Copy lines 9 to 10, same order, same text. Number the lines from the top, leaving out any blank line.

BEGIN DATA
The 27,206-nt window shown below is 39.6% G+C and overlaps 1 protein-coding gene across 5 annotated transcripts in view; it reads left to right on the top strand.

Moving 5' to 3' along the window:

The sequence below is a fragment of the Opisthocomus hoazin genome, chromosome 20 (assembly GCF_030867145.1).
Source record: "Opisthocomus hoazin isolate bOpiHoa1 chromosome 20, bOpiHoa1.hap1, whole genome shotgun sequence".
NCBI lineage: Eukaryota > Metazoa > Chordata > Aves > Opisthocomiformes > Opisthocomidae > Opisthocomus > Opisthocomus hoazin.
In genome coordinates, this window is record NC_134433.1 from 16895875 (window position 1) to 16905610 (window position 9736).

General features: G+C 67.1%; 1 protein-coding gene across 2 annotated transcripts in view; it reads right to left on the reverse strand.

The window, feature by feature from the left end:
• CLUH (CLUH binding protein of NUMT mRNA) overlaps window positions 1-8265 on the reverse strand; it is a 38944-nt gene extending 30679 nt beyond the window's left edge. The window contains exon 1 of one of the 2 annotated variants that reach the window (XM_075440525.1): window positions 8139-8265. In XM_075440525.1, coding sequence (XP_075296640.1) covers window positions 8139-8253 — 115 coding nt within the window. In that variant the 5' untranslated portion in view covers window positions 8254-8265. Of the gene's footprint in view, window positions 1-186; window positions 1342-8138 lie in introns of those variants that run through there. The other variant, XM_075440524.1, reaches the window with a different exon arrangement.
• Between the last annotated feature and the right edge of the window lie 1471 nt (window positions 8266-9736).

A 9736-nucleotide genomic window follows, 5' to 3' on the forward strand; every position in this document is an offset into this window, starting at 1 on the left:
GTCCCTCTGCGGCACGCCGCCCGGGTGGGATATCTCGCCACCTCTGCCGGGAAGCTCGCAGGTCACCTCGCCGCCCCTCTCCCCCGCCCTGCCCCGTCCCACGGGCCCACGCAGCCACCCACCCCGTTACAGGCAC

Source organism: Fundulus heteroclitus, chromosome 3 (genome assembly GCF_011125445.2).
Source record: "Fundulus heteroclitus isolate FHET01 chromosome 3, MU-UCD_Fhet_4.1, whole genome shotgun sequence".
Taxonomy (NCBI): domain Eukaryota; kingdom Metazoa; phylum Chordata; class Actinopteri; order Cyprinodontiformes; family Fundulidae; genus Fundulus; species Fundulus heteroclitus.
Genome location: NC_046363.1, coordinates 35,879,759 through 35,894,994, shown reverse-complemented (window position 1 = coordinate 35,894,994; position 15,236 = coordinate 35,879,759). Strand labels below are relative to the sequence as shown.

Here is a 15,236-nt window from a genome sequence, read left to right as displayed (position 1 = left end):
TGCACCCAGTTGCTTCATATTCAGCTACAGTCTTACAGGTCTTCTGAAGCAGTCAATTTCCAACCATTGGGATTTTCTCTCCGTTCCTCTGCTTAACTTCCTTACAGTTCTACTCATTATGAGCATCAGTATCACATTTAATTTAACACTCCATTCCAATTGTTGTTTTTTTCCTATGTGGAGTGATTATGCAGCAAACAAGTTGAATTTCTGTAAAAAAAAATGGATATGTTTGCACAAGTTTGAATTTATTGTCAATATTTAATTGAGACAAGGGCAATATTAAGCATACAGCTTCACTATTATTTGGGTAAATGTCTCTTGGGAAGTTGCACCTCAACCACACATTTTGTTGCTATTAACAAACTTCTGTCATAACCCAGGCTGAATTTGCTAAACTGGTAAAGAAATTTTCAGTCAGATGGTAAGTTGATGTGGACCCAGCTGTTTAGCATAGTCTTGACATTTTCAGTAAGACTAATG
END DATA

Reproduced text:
• CLUH (CLUH binding protein of NUMT mRNA) overlaps window positions 1-8265 on the reverse strand; it is a 38944-nt gene extending 30679 nt beyond the window's left edge. The window contains exon 1 of one of the 2 annotated variants that reach the window (XM_075440525.1): window positions 8139-8265. In XM_075440525.1, coding sequence (XP_075296640.1) covers window positions 8139-8253 — 115 coding nt within the window. In that variant the 5' untranslated portion in view covers window positions 8254-8265. Of the gene's footprint in view, window positions 1-186; window positions 1342-8138 lie in introns of those variants that run through there. The other variant, XM_075440524.1, reaches the window with a different exon arrangement.
• Between the last annotated feature and the right edge of the window lie 1471 nt (window positions 8266-9736).